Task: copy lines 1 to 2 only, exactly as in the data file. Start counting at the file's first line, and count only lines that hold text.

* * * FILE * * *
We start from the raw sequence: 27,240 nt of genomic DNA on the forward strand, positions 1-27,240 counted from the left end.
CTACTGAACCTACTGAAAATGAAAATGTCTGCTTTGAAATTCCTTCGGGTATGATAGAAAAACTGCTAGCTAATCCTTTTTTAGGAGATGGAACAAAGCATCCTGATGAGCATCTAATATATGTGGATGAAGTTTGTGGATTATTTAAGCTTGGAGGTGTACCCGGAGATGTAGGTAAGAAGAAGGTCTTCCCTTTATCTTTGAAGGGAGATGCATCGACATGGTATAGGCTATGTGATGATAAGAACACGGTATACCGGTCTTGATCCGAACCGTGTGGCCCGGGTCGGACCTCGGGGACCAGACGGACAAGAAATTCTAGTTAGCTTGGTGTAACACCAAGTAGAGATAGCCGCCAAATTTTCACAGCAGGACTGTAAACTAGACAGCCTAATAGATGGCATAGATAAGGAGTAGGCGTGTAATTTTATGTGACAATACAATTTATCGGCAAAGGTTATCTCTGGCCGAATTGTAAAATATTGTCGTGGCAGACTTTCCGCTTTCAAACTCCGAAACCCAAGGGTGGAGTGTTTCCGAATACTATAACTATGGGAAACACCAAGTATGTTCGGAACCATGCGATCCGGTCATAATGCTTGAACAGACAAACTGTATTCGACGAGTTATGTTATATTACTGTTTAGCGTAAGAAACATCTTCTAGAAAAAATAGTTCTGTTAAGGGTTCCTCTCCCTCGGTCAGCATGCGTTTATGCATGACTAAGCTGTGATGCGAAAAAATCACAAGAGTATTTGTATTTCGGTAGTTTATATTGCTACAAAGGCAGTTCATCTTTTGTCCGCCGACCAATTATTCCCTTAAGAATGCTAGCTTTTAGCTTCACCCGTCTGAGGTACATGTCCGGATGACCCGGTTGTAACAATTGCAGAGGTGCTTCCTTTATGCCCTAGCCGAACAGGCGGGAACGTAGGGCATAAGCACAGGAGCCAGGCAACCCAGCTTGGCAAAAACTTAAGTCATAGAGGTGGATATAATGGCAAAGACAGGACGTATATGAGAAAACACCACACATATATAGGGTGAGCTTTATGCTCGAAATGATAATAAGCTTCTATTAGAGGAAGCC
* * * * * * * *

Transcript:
We start from the raw sequence: 27,240 nt of genomic DNA on the forward strand, positions 1-27,240 counted from the left end.
CTACTGAACCTACTGAAAATGAAAATGTCTGCTTTGAAATTCCTTCGGGTATGATAGAAAAACTGCTAGCTAATCCTTTTTTAGGAGATGGAACAAAGCATCCTGATGAGCATCTAATATATGTGGATGAAGTTTGTGGATTATTTAAGCTTGGAGGTGTACCCGGAGATGTAGGTAAGAAGAAGGTCTTCCCTTTATCTTTGAAGGGAGATGCATCGACATGGTATAGGCTATGTGATGATAAGAACACGGTATACCGGTCTTGATCCGAACCGTGTGGCCCGGGTCGGACCTCGGGGACCAGACGGACAAGAAATTCTAGTTAGCTTGGTGTAACACCAAGTAGAGATAGCCGCCAAATTTTCACAGCAGGACTGTAAACTAGACAGCCTAATAGATGGCATAGATAAGGAGTAGGCGTGTAATTTTATGTGACAATACAATTTATCGGCAAAGGTTATCTCTGGCCGAATTGTAAAATATTGTCGTGGCAGACTTTCCGCTTTCAAACTCCGAAACCCAAGGGTGGAGTGTTTCCGAATACTATAACTATGGGAAACACCAAGTATGTTCGGAACCATGCGATCCGGTCATAATGCTTGAACAGACAAACTGTATTCGACGAGTTATGTTATATTACTGTTTAGCGTAAGAAACATCTTCTAGAAAAAATAGTTCTGTTAAGGGTTCCTCTCCCTCGGTCAGCATGCGTTTATGCATGACTAAGCTGTGATGCGAAAAAATCACAAGAGTATTTGTATTTCGGTAGTTTATATTGCTACAAAGGCAGTTCATCTTTTGTCCGCCGACCAATTATTCCCTTAAGAATGCTAGCTTTTAGCTTCACCCGTCTGAGGTACATGTCCGGATGACCCGGTTGTAACAATTGCAGAGGTGCTTCCTTTATGCCCTAGCCGAACAGGCGGGAACGTAGGGCATAAGCACAGGAGCCAGGCAACCCAGCTTGGCAAAAACTTAAGTCATAGAGGTGGATATAATGGCAAAGACAGGACGTATATGAGAAAACACCACACATATATAGGGTGAGCTTTATGCTCGAAATGATAATAAGCTTCTATTAGAGGAAGCC